How lovely are these long shadows! I leave the park and cross the road to follow the route of the brook. The road is unusually quiet, but I’m suddenly reminded of the dire situation we’re in as ambulances rush by. I cross the road and escape to another little area of woodland. I stray off the path to get a little closer to the brook and am startled when a little egret suddenly flaps it’s wings and flies away from me. I watch it follow the path of the water but lose sight of it through the trees.
I stroll past some cottages. I once picked up a puncture here on my bike and an elderly lady came out of her house to try and help me. I always look out for her when I pass by. The path behind the cottages takes me into another small patch of woodland which in the spring is full of wild garlic. In the first lockdown I would walk here to listen to the birdsong in the late afternoon; it was deafening. I hadn’t ever noticed it before as the low hum of city noise would drown it out. As I leave the path I walk to the local parkway where the pond is usually used by the local model boat club. The pond is being drained and dredged at the moment and the workmen are supervised by the heron’s beady eyes!
I arrive at Bournville Green. The Rest House has been a wonderful spot to meet a friend when restrictions have allowed as it offers some shelter from the rain. Behind the row of shops is the Cadbury chocolate factory and on cold days the smell of dairy milk fills the air. It’s divine! George Cadbury acquired the land here in the late 19th century and believed that the chocolate factory workers should have a good quality of living away from the pollution and poor conditions that workers usually experienced. Families living here had distinctly designed houses with gardens, and access to recreational facilities which are still used today. Due to the Cadbury family’s Quaker beliefs, the area was also built without any public houses. This afternoon there are a few people using the shops, and the coffee shop is doing a roaring trade of take away coffees. I sit on the bench and watch the world go by for a little while.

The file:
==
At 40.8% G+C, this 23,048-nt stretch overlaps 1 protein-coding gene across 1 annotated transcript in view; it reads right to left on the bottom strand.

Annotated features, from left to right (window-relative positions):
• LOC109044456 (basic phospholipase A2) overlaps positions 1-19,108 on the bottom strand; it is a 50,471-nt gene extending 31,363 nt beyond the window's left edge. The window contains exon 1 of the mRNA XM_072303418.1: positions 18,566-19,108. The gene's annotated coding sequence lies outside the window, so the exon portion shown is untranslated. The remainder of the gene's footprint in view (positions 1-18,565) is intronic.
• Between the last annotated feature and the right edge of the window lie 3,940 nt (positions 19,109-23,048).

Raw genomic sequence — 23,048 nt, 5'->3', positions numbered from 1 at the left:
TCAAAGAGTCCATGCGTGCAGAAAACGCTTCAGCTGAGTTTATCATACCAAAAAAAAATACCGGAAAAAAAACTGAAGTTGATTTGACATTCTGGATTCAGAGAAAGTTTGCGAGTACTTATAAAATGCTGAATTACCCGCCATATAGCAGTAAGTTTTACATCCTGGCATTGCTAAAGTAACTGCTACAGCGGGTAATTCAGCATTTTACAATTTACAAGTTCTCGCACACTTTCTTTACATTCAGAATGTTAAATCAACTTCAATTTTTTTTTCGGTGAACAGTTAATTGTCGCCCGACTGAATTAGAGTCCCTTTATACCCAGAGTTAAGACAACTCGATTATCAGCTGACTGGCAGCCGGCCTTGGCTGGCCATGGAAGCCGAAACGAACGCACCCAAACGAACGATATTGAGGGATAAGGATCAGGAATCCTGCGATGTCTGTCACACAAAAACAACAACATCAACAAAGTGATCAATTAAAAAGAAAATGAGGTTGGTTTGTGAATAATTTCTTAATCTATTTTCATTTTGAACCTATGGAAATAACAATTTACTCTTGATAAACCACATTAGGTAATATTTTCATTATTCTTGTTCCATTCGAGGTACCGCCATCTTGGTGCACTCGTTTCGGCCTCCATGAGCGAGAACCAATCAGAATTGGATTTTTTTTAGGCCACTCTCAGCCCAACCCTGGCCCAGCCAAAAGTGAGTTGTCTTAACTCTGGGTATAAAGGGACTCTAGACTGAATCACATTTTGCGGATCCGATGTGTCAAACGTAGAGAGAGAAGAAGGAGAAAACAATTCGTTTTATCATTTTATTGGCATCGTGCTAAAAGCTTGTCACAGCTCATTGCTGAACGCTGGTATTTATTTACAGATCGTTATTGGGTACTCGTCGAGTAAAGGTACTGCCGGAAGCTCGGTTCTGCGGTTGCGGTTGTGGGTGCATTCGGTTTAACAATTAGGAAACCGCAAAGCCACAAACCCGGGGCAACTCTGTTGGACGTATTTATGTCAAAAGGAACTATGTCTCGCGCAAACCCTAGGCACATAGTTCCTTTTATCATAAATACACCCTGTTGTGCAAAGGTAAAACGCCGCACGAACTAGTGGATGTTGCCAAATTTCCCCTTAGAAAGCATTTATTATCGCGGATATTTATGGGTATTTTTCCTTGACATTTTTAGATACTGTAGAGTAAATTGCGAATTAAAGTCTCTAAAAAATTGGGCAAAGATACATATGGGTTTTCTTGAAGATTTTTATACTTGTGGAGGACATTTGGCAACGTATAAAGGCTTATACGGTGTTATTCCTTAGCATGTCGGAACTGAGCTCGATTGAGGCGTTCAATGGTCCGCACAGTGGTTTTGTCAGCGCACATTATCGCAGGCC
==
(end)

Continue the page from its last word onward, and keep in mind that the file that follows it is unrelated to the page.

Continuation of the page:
The Rest House, Bournville Green
The Carillon bells have just chimed 4pm. While everything else has been so strange over the last few months, some things remain reassuringly familiar. The Carillon is a musical instrument played by a trained specialist, Trevor, who hammers the keys with his fists to ring the 48 bells in the tower. On Saturday afternoons he will hold recitals and quite often you can hear songs by The Beatles ringing out across the area. Each Christmas Eve thousands carrying lanterns gather on the green below for a Carol service and the Carillon accompanies the singing - it’s so magical. I missed it so much this year, but how much more will we appreciate these things when they return! ✨
The Rest House, Bournville Green
And now it’s time to head home. I pass the 72 year-old Cedar tree, still adorned with fairy lights. The lights are being left on the tree throughout January this year as a symbol of hope. I put my camera away in my bag, plug my earphones into my phone and tune in to a podcast as I walk back past the duckpond in the twilight. I love listening to the conversation because it’s like sitting chatting with friends. The temperature drop is noticeable and I speed up a little; just five more minutes before I’m back home. The walk has given me the headspace I needed and the time to switch off from the world for a little while. I feel refreshed from feeling the cold on my face and cheered from the winter scenes. Let’s hope for a few more snow days before this season is out!